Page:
the image of an angel is an angel

Looking back at the 1992 Los Angeles riots, people often remember tensions between African-Americans, white law enforcement officers and Korean small business owners. That story gets even more complicated when you step into Pico-Union — a neighborhood that was, and still is, predominantly Latino.

In the wake of the Rodney King verdict, riots broke out around the city. The first day, they erupted in South Central; by the second, they had spread north to Pico-Union. And while people all over the city had to deal with looting, fires, and general chaos, many residents of Pico Union had to deal with an additional fear — the threat of deportation.

Mike Hernandez was the neighborhood’s city councilman in 1992. He said that in the 25 years since the riots, Pico-Union hasn’t changed that much. The area is still more than 80 percent Latino, with lots of immigrant families from Mexico and Central America. And, in 1992, a majority of Pico-Union constituents were living below the poverty line in crowded conditions. Hernandez said he knew long before the riots started that Pico-Union was just as combustible as South Central LA. “We had twice the density here of Manhattan,” Hernandez said. “And our fire station here, Fire Station 11, was the busiest fire station in the nation.”

But in the midst of the burning and looting, Hernandez said the few law enforcement officers who made it to Pico-Union were not protecting and serving. He partially blamed it on the fact that in the early 1990s, “Latino” was often synonymous with “illegal” in California. In a 1992 interview, he told NPR that his request for reinforcement during the unrest didn’t get him the results he wanted. “The response to me when I said I needed the National Guard to protect the people of the area and I needed to protect the businesses and protect the homes, they gave me the Border Patrol. It was totally an insult,” he said.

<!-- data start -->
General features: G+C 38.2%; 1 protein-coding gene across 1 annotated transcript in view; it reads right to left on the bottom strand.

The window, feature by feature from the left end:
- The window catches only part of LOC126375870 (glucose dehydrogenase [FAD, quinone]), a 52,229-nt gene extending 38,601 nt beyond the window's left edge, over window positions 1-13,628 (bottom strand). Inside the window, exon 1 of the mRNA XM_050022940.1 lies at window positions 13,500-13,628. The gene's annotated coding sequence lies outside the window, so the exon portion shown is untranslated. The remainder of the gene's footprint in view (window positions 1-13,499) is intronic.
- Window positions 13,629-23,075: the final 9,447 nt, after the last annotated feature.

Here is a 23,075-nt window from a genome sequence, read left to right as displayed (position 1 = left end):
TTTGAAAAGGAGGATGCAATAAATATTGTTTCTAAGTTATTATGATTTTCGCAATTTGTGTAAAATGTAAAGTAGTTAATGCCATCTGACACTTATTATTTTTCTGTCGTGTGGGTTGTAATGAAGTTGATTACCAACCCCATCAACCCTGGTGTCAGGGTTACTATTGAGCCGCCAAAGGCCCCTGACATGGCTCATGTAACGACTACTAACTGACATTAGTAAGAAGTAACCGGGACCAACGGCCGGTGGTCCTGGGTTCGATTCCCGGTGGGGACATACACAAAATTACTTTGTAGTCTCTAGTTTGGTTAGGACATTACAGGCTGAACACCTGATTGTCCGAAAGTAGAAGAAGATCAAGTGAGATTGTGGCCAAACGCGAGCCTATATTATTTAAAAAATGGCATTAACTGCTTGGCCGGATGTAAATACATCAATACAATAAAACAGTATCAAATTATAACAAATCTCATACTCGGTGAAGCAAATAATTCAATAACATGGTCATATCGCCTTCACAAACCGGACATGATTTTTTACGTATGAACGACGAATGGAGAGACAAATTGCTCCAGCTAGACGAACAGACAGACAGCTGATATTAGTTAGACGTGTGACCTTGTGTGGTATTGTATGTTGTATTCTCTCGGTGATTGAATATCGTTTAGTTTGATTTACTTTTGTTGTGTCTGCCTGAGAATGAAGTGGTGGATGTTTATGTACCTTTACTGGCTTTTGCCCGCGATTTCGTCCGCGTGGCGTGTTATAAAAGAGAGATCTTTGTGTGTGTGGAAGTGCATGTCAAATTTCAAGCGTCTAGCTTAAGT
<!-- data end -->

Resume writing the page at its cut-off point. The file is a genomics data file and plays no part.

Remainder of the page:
As Los Angeles Burned, The Border Patrol Swooped In

Photo: Gary Leonard/Corbis via Getty Images

i’m in my prime,
not withering and old.
but i refuse to play
your wicked games any longer.

i know this tether is unbreakable,
but you make me feel like i’m interchangeable.
you drew a target on my heart,
when did this become fatal attraction?

i don’t have the strength,
the energy,
nor the patience
to be held hostage by your love.

so baby please don’t despair
when i say that
i’ve found the courage to
let you go.

you were never meant to be tied down in the first place.

—  believing i could love you was my mistake, c.j.n.

Twenty-five years ago this week, four Los Angeles policemen — three of them white — were acquitted of the savage beating of Rodney King, an African-American man. Caught on camera by a bystander, graphic video of the attack was broadcast into homes across the nation and worldwide.

Fury over the acquittal — stoked by years of racial and economic inequality in the city — spilled over into the streets, resulting in five days of rioting in Los Angeles. It ignited a national conversation about racial and economic disparity and police use of force that continues today.